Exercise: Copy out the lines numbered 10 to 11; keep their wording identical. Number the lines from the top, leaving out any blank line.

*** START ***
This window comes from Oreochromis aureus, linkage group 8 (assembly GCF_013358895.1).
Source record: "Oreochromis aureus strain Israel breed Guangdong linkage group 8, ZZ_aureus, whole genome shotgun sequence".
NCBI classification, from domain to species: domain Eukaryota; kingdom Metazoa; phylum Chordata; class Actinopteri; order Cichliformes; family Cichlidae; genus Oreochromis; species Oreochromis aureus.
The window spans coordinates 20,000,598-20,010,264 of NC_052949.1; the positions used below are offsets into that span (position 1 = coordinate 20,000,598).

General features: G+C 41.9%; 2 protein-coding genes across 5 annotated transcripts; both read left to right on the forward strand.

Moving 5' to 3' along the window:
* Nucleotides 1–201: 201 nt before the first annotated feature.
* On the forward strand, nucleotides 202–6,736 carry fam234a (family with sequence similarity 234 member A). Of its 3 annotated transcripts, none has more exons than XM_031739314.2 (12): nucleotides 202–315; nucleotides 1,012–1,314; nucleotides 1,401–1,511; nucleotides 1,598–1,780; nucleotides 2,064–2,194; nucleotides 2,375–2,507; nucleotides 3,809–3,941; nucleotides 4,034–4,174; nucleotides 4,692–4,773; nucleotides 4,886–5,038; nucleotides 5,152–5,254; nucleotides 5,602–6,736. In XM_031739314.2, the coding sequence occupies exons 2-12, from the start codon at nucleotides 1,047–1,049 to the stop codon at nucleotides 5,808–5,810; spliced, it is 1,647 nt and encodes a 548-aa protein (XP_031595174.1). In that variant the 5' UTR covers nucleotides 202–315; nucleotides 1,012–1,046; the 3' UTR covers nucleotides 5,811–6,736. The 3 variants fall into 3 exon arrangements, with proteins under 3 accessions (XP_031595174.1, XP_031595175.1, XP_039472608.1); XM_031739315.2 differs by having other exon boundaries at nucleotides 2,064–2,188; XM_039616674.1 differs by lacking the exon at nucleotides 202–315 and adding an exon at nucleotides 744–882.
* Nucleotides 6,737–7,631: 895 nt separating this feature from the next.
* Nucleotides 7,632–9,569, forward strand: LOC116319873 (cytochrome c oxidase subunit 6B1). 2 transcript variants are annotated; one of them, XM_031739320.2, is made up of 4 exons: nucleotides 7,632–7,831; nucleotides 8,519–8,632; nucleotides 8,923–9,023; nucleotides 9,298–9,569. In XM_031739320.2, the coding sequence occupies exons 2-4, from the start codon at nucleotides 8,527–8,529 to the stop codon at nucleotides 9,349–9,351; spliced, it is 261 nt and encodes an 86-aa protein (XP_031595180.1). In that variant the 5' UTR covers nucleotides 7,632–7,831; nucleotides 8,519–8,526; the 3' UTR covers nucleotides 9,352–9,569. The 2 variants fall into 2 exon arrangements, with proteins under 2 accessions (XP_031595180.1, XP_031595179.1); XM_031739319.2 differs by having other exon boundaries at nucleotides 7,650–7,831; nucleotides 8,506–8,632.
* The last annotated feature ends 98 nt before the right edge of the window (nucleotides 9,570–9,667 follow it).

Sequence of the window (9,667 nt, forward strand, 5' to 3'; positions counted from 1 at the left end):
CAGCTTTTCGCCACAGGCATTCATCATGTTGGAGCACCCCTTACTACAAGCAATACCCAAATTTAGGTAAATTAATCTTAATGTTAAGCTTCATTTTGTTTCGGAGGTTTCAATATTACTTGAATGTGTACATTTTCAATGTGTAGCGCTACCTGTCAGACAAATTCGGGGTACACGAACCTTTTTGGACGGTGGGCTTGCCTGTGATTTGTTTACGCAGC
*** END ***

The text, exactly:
* Nucleotides 7,632–9,569, forward strand: LOC116319873 (cytochrome c oxidase subunit 6B1). 2 transcript variants are annotated; one of them, XM_031739320.2, is made up of 4 exons: nucleotides 7,632–7,831; nucleotides 8,519–8,632; nucleotides 8,923–9,023; nucleotides 9,298–9,569. In XM_031739320.2, the coding sequence occupies exons 2-4, from the start codon at nucleotides 8,527–8,529 to the stop codon at nucleotides 9,349–9,351; spliced, it is 261 nt and encodes an 86-aa protein (XP_031595180.1). In that variant the 5' UTR covers nucleotides 7,632–7,831; nucleotides 8,519–8,526; the 3' UTR covers nucleotides 9,352–9,569. The 2 variants fall into 2 exon arrangements, with proteins under 2 accessions (XP_031595180.1, XP_031595179.1); XM_031739319.2 differs by having other exon boundaries at nucleotides 7,650–7,831; nucleotides 8,506–8,632.
* The last annotated feature ends 98 nt before the right edge of the window (nucleotides 9,570–9,667 follow it).